Follow Slashdot stories on Twitter


Forgot your password?

MySpace Predator Caught By Code 374

An anonymous reader writes, "Wired News editor and former hacker Kevin Poulsen wrote a 1,000-line Perl script that checked MySpace for registered sex offenders. Sifting through the results, he manually confirmed over 700 offenders, including a serial child molester in New York actively trying to hook up with underage boys on the site, and who has now been arrested as a result. MySpace told Congress last June that it didn't have this capability." Wired News says they will publish Poulsen's code under an open-source license later this week.
This discussion has been archived. No new comments can be posted.

MySpace Predator Caught By Code

Comments Filter:
  • Re:Easy? (Score:3, Informative)

    by sdBlue ( 844590 ) on Monday October 16, 2006 @06:11PM (#16459999)
    Sure it's easy. Suck down the HTML to the search page. Build a routine that does the HTML POST, and iterate through each name in the Offender's list, using it for the value of the "search by real name" field. Parse for the result count string in the returned HTML. When result count >0, investigate further. Now, how easy is it for MySpace? I'd say about an order of magnitude easier - they have direct access to the database. Roughly something like: SELECT * FROM userbase WHERE EXISTS (SELECT offenders.realname FROM offenders WHERE offenders.realname like '%'+userbase.realname+'%') Sure, there's a little added complexity for slight spelling variations, but SoundEx and the like can be used for such purposes.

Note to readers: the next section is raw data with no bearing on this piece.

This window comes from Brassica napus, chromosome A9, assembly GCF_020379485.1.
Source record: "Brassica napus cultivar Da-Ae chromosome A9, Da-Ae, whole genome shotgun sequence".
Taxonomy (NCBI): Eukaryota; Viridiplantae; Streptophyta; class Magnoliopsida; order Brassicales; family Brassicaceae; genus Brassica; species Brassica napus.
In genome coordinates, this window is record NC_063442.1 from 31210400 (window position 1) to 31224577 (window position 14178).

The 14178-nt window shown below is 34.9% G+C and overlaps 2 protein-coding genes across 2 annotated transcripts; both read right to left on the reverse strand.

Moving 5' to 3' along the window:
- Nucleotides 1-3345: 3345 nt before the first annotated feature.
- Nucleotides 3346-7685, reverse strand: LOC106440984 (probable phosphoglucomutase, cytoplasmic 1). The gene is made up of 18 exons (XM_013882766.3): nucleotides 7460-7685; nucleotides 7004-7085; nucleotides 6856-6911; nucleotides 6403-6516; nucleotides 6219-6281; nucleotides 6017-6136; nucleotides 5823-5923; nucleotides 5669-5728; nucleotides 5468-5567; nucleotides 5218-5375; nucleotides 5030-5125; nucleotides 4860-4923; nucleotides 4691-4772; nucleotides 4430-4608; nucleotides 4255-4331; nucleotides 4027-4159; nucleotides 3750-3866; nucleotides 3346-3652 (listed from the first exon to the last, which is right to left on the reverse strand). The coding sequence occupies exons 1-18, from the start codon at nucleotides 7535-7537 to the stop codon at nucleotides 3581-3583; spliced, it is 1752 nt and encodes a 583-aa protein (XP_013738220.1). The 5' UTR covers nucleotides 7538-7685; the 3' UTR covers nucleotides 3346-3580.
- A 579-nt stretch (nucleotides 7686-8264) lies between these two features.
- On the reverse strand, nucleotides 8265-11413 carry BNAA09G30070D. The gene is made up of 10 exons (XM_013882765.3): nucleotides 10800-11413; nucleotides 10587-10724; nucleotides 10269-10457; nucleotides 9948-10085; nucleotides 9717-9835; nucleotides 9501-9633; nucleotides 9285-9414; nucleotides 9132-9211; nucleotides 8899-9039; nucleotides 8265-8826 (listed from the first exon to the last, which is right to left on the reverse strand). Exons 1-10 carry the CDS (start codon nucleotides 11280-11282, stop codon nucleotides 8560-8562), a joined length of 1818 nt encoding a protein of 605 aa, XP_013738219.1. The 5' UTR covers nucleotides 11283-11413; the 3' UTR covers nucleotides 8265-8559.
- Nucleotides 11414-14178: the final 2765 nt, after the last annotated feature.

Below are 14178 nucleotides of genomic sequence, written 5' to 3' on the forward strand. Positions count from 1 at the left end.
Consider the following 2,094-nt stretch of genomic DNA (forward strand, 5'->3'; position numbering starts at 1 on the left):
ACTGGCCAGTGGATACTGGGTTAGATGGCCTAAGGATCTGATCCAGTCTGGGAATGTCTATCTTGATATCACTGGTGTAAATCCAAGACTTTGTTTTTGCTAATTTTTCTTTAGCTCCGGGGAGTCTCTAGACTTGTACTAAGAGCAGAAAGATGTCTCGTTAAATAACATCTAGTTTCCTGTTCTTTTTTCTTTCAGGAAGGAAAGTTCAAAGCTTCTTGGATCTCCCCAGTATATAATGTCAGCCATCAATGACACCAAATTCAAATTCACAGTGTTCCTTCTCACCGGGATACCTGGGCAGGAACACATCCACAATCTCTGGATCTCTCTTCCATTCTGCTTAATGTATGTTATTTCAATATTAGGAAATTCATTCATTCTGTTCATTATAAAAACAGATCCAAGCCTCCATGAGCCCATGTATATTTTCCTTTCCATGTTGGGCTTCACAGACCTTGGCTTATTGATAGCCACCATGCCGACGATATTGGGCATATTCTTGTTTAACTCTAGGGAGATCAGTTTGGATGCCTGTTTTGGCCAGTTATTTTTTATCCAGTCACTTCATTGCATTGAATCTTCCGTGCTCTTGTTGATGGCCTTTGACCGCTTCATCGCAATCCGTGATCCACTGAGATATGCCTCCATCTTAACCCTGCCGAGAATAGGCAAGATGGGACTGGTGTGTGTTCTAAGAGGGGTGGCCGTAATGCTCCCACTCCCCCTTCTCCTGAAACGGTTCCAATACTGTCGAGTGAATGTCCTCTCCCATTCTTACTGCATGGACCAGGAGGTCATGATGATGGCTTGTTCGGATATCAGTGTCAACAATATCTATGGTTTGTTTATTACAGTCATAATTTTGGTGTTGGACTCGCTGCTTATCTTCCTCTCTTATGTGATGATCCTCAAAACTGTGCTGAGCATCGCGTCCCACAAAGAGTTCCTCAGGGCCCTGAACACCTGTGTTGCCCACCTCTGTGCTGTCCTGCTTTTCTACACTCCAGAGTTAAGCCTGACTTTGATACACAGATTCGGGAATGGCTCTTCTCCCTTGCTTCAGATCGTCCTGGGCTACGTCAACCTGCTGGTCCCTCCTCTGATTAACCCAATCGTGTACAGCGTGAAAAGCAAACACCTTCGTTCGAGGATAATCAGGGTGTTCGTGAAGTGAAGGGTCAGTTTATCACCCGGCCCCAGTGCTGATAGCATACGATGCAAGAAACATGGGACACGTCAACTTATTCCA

• Re:Is this legal? (Score:5, Informative)

    by omeomi ( 675045 ) on Monday October 16, 2006 @06:13PM (#16460019) Homepage
    Isn't this a breach of privacy and wouldn't this person or MySpace be vulnerable to lawsuits?

    Anything you put on a public web site is--by definition--not private. It would be a breach of privacy if MySpace used private, personal information, but if the script just culled information from public pages, there's no breach of privacy.
  • Re:Is this legal? (Score:5, Informative)

    by KiltedKnight ( 171132 ) * on Monday October 16, 2006 @06:33PM (#16460305) Homepage Journal
    If you are only sifting through public information, then there is nothing illegal about this.

    If you are sifting through private information, then one of the following is true:

    • If you are a Law Enforcement Official, anything you discover cannot be used to obtain a warrant, nor can this evidence be used against someone without it being lawfully reacquired once a warrant has been issued
    • If you are a private citizen, unless you violated some sort of Terms of Use or other agreement to obtain the information, it is not illegal for you to use it
    Yes. It is perfectly legal for a private citizen, acting on his or her own volition, to perform searches. The illegality occurs when laws are broken to obtain the information (breach of contract, breaking and entering, etc).
  • by pilkul ( 667659 ) on Monday October 16, 2006 @06:34PM (#16460315)